Insulin Basics

Insulin is a natural hormone that is basic and necessary to live. When our bodies can no longer make enough, we need it in the form of injections in order for our cells to absorb energy from food.

There are different types of insulin depending on how quickly they work, when they peak, and how long they last.

All insulin available in the United States is manufactured in a laboratory, but animal insulin can still be imported for personal use. Inside the pancreas there are beta cells make the hormone insulin. When you eat a meal, naturally beta cells release insulin to help the body use or store the blood glucose it gets from food. It does this by acting like a key to open the doors in your cells that typically absorb insulin, and help those cells pull insulin out of the blood and into the organs that need it- like the brain, muscles, and heart, to name a few. In people with Type 1 Diabetes, the beta cells in the pancreas have been destroyed and the pancreas can now no longer make insulin. For people with Type 1 Diabetes, or people with Type 2 who also have reduced beta cell insulin production, they must receive insulin injections (think of it as a supplement) in order for their organs to absorb the energy from food.

People with Type 2 Diabetes generally make insulin, but their bodies don't respond well to it. Some people with Type 2 need diabetes pills, insulin shots, or both to help their bodies use glucose for energy.

Insulin cannot be taken as a pill because it would be broken down during digestion just like the protein in food. It must be injected into the fat under your skin for it to get into your blood. In some rare cases insulin can lead to a mild allergic reaction at the injection site. Talk to your doctor if you believe you may be experiencing a reaction.

Characteristics of Insulin

Insulin has 3 main characteristics:
  • Onset is the length of time before insulin reaches the bloodstream and begins lowering blood glucose.
  • Peak time is the time during which insulin is at maximum strength in terms of lowering blood glucose.
  • Duration is how long insulin continues to lower blood glucose.

Types of Insulin

  • Rapid-acting insulin, begins to work about 15 minutes after injection, peaks in about 1 hour, and continues to work for 4 to 6 hours. Types: Insulin glulisine (Apidra), insulin lispro (Humalog), and insulin aspart (NovoLog)
  • Regular or Short-acting insulin begins to work within 30 minutes after injection, peaks anywhere from 2 to 3 hours after injection, and is effective for approximately 3 to 8 hours. Types: Humulin R, Novolin R
  • Intermediate-acting insulin starts to take effect 2 to 4 hours after injection, peaks 4 to 12 hours later, and is effective for about 12 to 20 hours. Types: NPH (Humulin N, Novolin N)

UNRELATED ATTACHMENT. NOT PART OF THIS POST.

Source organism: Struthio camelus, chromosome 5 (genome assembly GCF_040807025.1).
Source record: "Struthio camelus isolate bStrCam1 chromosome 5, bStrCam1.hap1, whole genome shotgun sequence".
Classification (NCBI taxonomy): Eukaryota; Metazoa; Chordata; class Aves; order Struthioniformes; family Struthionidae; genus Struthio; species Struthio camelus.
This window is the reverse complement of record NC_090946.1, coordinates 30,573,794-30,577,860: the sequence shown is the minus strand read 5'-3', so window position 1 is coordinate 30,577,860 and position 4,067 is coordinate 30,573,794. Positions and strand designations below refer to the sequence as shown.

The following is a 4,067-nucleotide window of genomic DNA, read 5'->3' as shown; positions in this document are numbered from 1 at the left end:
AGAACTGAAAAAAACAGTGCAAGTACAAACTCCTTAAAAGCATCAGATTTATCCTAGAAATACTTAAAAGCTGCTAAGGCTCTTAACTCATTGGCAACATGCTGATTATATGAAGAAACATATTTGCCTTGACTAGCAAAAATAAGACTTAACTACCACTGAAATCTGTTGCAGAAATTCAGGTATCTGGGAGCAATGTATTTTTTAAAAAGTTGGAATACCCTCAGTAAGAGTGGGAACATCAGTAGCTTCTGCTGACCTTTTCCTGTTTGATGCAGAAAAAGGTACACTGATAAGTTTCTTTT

• Long-acting insulin reaches the bloodstream several hours after injection and continues to work at a fairy consistent level for around 24-hours. Types: Insulin detemir (Levemir) and insulin glargine (Lantus)
Premixed insulin can be helpful for people who have trouble drawing up insulin out of two bottles and reading the correct directions and dosages. It is also useful for those who have poor eyesight or dexterity and is convenient for people whose diabetes has been stabilized on this combination. In 2015 an inhaled insulin product, Afrezza, became available in the U.S. Afrezza is a rapid-acting inhaled insulin that is administered at the beginning of each meal and can be used by adults with type 1 or type 2 diabetes. Afrezza is not a substitute for long-acting insulin. Afrezza must be used in combination with injectable long-acting insulin in patients with type 1 diabetes and in type 2 patients who use long-acting insulin.
  • Inhaled insulin begins working within 12 to 15 minutes, peaks by 30 minutes, and is out of your system in 180 minutes. Types: Technosphere insulin-inhalation system (Afrezza)
Read the Diabetes Forecast article Insulin Innovations - New forms of insulin at your pharmacy and on the horizon.

Insulin Strength

All insulins come dissolved or suspended in liquids. The standard and most commonly used strength in the United States today is U-100, which means it has 100 units of insulin per milliliter of fluid, though U-500 (5 times more concentrated) insulin is available for patients who are extremely insulin resistant. U-40, which has 40 units of insulin per milliliter of fluid, has generally been phased out around the world, but it is possible that it could still be found in some places (and U-40 insulin is still used in veterinary care). If you're traveling outside of the U.S., be certain to match your insulin strength with the correct size syringe.

September 20, 2018 | Categories: Diabetes, Diabetes Medication, Insulin, Medications, Medications for Type 1 Diabetes, Medications for Type 2 Diabetes | Comments Off

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